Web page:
Ludvig Aberg, Superstar in The Making, Now Plays RBC Heritage at Hilton Head

Ludvig Aberg has all the earmarks of a superstar in the making.
Ludvig Aberg - RBC Heritage
Ludvig Aberg - RBC Heritage / Andrew Redington/GettyImages

Ludvig Aberg just finished second in the Masters and, until the 11th hole on Sunday when he hit his second shot in the water, it looked like he might actually have a chance to overtake Scottie Scheffler. 

“I felt very fortunate to still be playing a major championship. Sunday back nine in contention is what I've dreamt of for my whole career,” Aberg said about the whole experience.  “Even though I made a dumb mistake on 11, I was still in the hunt, and I still felt very fortunate to be in that situation.”

Aberg has a charming speaking manner, which is hard to do in a second language. (Think Bernhard Langer, whose German accent is still present.)  Spending four years at Texas Tech probably had something to do with that.

This year, nearly every course the young Swede plays on the PGA Tour is one he hasn’t seen before. That could lead to a lot of angst, but he’s looking forward to it because playing professional golf is what he has always wanted to do.

“Last week was unbelievable,” he said about his first Masters. “You don't really know what it's going to be like until you actually play in your first major, especially it being the Masters.”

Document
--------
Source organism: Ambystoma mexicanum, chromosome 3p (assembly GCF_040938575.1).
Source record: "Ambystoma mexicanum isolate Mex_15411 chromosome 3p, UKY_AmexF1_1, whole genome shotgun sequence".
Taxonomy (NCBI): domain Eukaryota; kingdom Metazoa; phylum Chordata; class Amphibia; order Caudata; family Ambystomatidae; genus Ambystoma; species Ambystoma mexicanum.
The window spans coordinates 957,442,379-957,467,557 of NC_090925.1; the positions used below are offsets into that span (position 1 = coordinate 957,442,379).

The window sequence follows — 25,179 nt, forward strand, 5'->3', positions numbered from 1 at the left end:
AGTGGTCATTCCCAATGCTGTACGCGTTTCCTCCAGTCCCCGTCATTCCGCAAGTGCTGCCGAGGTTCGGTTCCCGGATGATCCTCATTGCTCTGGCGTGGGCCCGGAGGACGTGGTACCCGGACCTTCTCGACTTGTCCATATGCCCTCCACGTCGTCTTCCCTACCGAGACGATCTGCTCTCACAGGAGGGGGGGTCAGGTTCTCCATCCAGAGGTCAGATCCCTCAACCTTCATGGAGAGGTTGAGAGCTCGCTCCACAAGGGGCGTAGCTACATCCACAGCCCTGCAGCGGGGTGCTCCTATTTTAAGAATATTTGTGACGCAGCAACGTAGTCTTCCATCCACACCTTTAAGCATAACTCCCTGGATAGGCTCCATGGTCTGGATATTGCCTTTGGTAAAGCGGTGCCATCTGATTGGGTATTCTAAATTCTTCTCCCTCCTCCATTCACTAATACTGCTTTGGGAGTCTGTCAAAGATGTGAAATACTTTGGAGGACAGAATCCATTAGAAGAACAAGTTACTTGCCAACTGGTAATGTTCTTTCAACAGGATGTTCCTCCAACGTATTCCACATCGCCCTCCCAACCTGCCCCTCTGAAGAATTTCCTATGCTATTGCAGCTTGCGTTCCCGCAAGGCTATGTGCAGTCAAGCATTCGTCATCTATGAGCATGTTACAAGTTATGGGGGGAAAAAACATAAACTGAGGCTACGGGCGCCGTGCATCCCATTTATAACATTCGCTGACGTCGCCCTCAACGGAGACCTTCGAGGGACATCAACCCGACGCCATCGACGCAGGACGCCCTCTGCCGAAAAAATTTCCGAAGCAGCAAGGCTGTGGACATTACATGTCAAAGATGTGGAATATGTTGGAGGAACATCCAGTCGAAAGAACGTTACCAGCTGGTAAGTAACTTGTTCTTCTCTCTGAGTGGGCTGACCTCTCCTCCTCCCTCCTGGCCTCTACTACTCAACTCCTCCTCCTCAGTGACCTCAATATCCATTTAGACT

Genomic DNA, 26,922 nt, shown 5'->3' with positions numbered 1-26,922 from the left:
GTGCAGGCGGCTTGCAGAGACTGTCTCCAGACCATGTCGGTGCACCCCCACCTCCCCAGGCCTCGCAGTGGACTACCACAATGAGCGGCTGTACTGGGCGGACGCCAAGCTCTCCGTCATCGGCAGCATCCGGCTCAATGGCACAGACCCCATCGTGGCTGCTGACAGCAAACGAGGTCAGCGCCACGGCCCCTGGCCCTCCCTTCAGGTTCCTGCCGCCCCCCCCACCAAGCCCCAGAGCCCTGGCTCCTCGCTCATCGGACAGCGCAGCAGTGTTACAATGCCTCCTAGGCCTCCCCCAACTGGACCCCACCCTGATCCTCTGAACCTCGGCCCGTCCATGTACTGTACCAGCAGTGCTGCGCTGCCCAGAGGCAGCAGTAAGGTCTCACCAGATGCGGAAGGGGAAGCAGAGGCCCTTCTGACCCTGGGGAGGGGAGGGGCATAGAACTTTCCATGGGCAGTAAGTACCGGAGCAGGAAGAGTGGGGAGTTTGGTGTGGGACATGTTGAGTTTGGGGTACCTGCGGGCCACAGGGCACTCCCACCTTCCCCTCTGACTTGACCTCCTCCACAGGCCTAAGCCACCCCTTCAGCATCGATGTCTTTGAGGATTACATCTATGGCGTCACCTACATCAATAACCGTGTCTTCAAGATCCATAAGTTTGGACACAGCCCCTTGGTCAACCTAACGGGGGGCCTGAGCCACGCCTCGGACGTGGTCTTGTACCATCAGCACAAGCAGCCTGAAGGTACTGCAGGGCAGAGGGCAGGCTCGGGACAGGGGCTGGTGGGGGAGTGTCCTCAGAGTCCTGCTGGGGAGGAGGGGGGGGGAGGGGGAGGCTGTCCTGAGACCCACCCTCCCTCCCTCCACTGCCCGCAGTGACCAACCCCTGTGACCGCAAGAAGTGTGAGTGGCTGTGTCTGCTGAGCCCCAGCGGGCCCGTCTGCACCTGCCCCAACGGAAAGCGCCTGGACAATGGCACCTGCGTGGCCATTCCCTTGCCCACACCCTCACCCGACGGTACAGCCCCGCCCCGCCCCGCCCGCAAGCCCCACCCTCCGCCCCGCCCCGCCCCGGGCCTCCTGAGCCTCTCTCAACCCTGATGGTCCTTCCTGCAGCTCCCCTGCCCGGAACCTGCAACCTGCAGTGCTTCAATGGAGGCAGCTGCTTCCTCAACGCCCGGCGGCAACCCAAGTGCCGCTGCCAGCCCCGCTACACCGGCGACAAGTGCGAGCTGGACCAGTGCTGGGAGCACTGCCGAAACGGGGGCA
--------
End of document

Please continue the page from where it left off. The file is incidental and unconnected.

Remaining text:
This week, instead of broad vistas of green at Augusta National, Aberg will face claustrophobic, loblolly pine passageways that hug the narrow golf corridors.  It’s Harbour Town Golf Links, a rather early Pete Dye masterpiece, the one that convinced Deane Beman to hire Dye to build TPC Sawgrass.  It’s where golf television first displayed railroad ties around water hazards and bunkers. Arnold Palmer won the first professional event played on it in 1969, before the PGA Tour was actually formed.

“You have to make sure that you know the angles, especially on a golf course like this where there's a little bit more to it,” he explained.

The course is more subtle than TPC Sawgrass, a later Dye triumph.  For the inside scoop, Aberg relies on the knowledge of his caddie Joe Skovron, who worked for Rickie Fowler for 13 seasons.

“I trust my caddie a lot in those instances,” Aberg said. “I'm leaning on him for all those kinds of informations. He tells me where to hit it, and I try to do that as good as I can.”

The miraculous thing is he can hit it where Skovron tells him to, at least most of the time.

For now, Aberg has the luxury of a two-year exemption for winning the RSM Classic, otherwise known as Davis Love III’s event. That will keep him playing while he learns which courses are the best for his game.

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After this week, he has what he calls a provisional plan. He will play the Wells Fargo, PGA, Memorial, U.S. Open, and Travelers. Then he returns to Europe for a while, and, if he qualifies, he’ll be back for the FedEx Playoffs.